The CIPD’s Winter 2022/23 Labour Market Outlook report, our quarterly employment barometer dating back to 2012, finds that the median base pay rise expectation among employers has reached 5%. This is a new record high for the survey, however, under a backdrop of the highest inflation in 40 years, this is perhaps unsurprising. Our data shows that the anticipated public sector pay rise expectations of 2% lag those in the private sector at 5%, with the gap providing the context for ongoing discontent and strikes among key public sector workers, as anticipated in my previous Voice article.

Hiring intentions remain positive, with 38% of employers planning to increase staff levels, and just one in ten (10%) looking to decrease them. Despite this, more than half (57%) of employers said they have hard-to-fill vacancies. With many employers expecting this problem to persist to either a significant (29%) or minor (36%) extent in the next six months.

So, what is needed? Bodies or brains?... 

Well, both. Of employers with hard-to-fill vacancies, 40% had skills shortage vacancies, where applicants for advertised roles lack the technical skills required. Twenty-one per cent had labour shortage vacancies, whereby there were a lack of applicants for hard-to-fill roles. Many employers had a combination of skills and labour shortage vacancies (39%). Labour shortages were particularly evident in hospitality (39%) and education (36%).

Just over a quarter of employers said they required employees with the lowest level of qualifications. A similar proportion of employers have indicated a preference for employees with GCSE, A level or higher degree qualifications (and their equivalents). The technical skills of graduates/those with graduate-level qualifications (including higher-level apprentices) are most in demand however, with almost half (47%) of employers with hard-to-fill vacancies requiring employees at this level.

The most common methods used by employers to address hard-to-fill vacancies in the past six months are to upskill existing staff (47%), raise wages (43%) and increase the duties of existing staff (36%). The latter being more prevalent in striking sectors such as education (43%) and healthcare (40%) with those in these sectors pushed to work harder given the lack of new teachers in training and insufficient growth in the medical workforce. This problem won’t go away… 

How can employers address labour supply issues?

The LMO data shows that employers appear to be more receptive than before to hiring people who are returning to work after having time out of the labour market, for reasons such as caring responsibilities or a health condition. More than a third (36%) plan to do this in the next three years, up from 29% who reported they had done so in the past three years, an important development given the increase in inactivity due to health conditions.

We currently have less of a labour pool, more of a labour puddle, so hiring from groups with barriers to work (and enticing many back into the labour market), many of whom are listed in the figure below, will soon become a necessity rather than a nice to have. To recruit (and retain) these groups job quality, particularly flexibility, has to be high on the agenda with employers having to think creatively and adjust the role to fit the employee, if possible.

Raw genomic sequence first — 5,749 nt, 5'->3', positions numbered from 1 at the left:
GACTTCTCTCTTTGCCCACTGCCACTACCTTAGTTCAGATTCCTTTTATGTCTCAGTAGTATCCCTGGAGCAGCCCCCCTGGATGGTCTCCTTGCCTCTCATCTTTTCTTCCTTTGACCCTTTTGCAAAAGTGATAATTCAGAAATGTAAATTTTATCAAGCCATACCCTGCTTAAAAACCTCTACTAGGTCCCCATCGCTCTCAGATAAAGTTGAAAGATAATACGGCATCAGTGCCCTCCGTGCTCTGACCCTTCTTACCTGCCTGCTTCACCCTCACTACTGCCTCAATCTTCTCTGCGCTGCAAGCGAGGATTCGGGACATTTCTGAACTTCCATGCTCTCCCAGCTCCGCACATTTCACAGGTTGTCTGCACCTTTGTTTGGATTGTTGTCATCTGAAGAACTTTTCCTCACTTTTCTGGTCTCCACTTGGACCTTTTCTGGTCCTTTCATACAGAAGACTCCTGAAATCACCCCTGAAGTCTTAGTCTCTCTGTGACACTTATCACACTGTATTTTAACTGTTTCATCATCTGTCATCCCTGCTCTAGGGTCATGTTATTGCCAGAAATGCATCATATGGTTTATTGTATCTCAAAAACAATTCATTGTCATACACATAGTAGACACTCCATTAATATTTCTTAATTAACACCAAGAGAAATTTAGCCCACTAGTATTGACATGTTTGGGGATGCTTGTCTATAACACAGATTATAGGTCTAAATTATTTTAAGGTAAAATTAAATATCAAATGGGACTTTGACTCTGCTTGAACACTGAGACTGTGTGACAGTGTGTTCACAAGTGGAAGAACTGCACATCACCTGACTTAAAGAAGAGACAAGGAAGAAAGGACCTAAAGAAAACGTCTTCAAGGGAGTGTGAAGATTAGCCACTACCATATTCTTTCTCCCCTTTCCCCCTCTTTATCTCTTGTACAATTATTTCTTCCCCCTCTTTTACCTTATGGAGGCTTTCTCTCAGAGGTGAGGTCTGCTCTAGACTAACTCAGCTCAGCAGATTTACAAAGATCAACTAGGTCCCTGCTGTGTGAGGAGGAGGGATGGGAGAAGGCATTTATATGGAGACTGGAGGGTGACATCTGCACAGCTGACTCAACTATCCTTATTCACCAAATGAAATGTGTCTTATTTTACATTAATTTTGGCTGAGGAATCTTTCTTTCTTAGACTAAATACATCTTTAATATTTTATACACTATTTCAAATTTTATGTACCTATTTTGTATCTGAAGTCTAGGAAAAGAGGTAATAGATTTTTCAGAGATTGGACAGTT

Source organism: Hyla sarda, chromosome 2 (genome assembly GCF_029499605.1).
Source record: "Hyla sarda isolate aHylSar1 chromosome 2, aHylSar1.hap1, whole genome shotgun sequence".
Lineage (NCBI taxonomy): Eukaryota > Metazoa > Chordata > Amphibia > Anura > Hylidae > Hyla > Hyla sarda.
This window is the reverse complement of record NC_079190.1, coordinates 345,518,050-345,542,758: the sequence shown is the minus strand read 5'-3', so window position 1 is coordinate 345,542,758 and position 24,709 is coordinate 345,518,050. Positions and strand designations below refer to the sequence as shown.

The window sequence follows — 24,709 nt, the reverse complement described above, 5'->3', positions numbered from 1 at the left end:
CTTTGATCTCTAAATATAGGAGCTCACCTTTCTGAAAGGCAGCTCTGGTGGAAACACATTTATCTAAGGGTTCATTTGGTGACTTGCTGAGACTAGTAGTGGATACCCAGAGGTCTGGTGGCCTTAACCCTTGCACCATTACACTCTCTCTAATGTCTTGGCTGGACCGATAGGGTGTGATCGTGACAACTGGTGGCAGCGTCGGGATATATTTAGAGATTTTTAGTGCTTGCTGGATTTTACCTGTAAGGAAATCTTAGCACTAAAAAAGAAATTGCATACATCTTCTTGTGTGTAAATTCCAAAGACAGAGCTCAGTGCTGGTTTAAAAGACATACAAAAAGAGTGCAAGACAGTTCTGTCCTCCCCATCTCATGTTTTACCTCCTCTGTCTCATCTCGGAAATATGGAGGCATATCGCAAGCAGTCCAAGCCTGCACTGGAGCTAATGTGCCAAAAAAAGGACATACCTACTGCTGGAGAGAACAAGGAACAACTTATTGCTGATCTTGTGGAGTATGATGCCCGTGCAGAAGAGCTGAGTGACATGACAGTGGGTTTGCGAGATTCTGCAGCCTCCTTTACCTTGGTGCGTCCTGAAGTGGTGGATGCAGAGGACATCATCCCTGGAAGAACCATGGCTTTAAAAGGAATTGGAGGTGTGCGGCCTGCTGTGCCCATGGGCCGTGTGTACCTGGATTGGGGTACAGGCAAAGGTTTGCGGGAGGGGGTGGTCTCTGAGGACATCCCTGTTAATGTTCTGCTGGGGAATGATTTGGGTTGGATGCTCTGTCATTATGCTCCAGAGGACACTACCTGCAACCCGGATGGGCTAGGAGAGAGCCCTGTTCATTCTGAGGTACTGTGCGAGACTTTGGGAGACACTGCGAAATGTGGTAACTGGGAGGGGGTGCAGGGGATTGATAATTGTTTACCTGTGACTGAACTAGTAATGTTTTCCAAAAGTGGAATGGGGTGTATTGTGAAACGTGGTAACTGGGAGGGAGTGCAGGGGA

Of those organisations that have or plan to raise pay in response to hard-to-fill vacancies, 57% plan to achieve this by raising prices rather than lowering profits and absorbing costs (47%). The opposite was true 12 months ago (in the Winter 21/22 LMO), suggesting that the tight labour market will increasingly feed through into price rises for organisations’ goods and services. This is something the Bank of England is particularly cautious about as indicated in their February 2023 meeting to discuss interest rate rises

“[We] will continue to monitor closely indications of persistent inflationary pressures, including the tightness of labour market conditions and the behaviour of wage growth and services inflation. If there were to be evidence of more persistent pressures, then further tightening in monetary policy would be required.” 

What happens now?

In summary, the scramble for talent will continue. The private sector has the lever of raising prices and paying more to recruit and retain, but the Government and the Bank of England want to prevent this spiralling as it risks embedding inflation. The public sector is feeling the pinch. Being asked to work harder to no financial gain is frustrating public sector workers, with the workforce crisis’ not letting up. Employers and Government need to spend more time looking into workforce planning, this starts in a stream perhaps previously unencountered. 

Listen to my colleague Jon Boys discuss this quarter’s LMO findings on BBC Radio 4’s Today Programme (from the 23-minute mark):

About the author

James Cockett, Labour Market Economist

James joined CIPD in October 2022 as a Labour Market Economist. He is a quantitative analyst with experience in a variety of topics on the world of work including low pay, equality, diversity and inclusion (EDI), flexible working, social mobility, wellbeing, and education and skills. 
James uses both publicly available data, and CIPD surveys to gain insights, with a keen interest in data visualisation. Prior to joining CIPD, James was previously an Economist for the Institute for Employment Studies (IES) where he worked within the policy team undertaking labour market research and evaluations of employment programmes to support people into work. He has also led the design and analysis of several workforce surveys and has presented to several government departments and key stakeholders. James has also worked as a Consultant undertaking evaluations in the area of social policy for public sector clients.

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